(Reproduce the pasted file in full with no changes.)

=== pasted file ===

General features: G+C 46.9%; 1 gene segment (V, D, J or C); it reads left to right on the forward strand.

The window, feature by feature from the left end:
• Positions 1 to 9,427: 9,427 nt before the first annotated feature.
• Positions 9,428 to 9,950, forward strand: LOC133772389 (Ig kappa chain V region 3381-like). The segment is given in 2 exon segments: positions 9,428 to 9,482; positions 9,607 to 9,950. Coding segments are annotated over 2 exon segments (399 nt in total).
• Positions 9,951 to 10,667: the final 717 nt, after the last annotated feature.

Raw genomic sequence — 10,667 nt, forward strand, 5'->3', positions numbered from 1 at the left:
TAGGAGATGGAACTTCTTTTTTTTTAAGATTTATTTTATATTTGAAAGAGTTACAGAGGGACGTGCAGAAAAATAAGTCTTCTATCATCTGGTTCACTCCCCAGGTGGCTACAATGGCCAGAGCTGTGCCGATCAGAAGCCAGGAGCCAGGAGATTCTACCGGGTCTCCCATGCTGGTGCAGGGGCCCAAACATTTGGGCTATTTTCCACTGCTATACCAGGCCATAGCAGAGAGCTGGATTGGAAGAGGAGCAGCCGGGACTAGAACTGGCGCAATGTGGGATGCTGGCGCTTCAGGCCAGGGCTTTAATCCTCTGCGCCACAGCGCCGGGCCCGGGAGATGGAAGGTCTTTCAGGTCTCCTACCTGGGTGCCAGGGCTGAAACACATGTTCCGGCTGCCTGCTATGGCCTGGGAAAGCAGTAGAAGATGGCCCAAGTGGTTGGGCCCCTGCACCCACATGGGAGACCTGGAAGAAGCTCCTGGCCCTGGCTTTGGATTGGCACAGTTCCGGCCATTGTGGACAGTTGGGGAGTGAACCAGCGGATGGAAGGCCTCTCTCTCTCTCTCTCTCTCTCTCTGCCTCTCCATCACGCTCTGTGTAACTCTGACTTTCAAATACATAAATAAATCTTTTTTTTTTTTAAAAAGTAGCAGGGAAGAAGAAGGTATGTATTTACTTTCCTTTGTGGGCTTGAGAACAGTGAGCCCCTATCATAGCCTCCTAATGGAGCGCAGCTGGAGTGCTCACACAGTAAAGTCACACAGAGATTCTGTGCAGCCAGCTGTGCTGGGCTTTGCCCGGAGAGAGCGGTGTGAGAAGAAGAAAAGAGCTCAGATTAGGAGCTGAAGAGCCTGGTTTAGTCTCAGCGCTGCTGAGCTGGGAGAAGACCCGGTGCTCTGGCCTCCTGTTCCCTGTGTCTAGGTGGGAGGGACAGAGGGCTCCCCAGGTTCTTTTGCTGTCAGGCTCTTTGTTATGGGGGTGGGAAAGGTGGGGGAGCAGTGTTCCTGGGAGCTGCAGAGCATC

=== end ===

General features: G+C 46.9%; 1 gene segment (V, D, J or C); it reads left to right on the forward strand.

The window, feature by feature from the left end:
• Positions 1 to 9,427: 9,427 nt before the first annotated feature.
• Positions 9,428 to 9,950, forward strand: LOC133772389 (Ig kappa chain V region 3381-like). The segment is given in 2 exon segments: positions 9,428 to 9,482; positions 9,607 to 9,950. Coding segments are annotated over 2 exon segments (399 nt in total).
• Positions 9,951 to 10,667: the final 717 nt, after the last annotated feature.

Raw genomic sequence — 10,667 nt, forward strand, 5'->3', positions numbered from 1 at the left:
TAGGAGATGGAACTTCTTTTTTTTTAAGATTTATTTTATATTTGAAAGAGTTACAGAGGGACGTGCAGAAAAATAAGTCTTCTATCATCTGGTTCACTCCCCAGGTGGCTACAATGGCCAGAGCTGTGCCGATCAGAAGCCAGGAGCCAGGAGATTCTACCGGGTCTCCCATGCTGGTGCAGGGGCCCAAACATTTGGGCTATTTTCCACTGCTATACCAGGCCATAGCAGAGAGCTGGATTGGAAGAGGAGCAGCCGGGACTAGAACTGGCGCAATGTGGGATGCTGGCGCTTCAGGCCAGGGCTTTAATCCTCTGCGCCACAGCGCCGGGCCCGGGAGATGGAAGGTCTTTCAGGTCTCCTACCTGGGTGCCAGGGCTGAAACACATGTTCCGGCTGCCTGCTATGGCCTGGGAAAGCAGTAGAAGATGGCCCAAGTGGTTGGGCCCCTGCACCCACATGGGAGACCTGGAAGAAGCTCCTGGCCCTGGCTTTGGATTGGCACAGTTCCGGCCATTGTGGACAGTTGGGGAGTGAACCAGCGGATGGAAGGCCTCTCTCTCTCTCTCTCTCTCTCTCTGCCTCTCCATCACGCTCTGTGTAACTCTGACTTTCAAATACATAAATAAATCTTTTTTTTTTTTAAAAAGTAGCAGGGAAGAAGAAGGTATGTATTTACTTTCCTTTGTGGGCTTGAGAACAGTGAGCCCCTATCATAGCCTCCTAATGGAGCGCAGCTGGAGTGCTCACACAGTAAAGTCACACAGAGATTCTGTGCAGCCAGCTGTGCTGGGCTTTGCCCGGAGAGAGCGGTGTGAGAAGAAGAAAAGAGCTCAGATTAGGAGCTGAAGAGCCTGGTTTAGTCTCAGCGCTGCTGAGCTGGGAGAAGACCCGGTGCTCTGGCCTCCTGTTCCCTGTGTCTAGGTGGGAGGGACAGAGGGCTCCCCAGGTTCTTTTGCTGTCAGGCTCTTTGTTATGGGGGTGGGAAAGGTGGGGGAGCAGTGTTCCTGGGAGCTGCAGAGCATC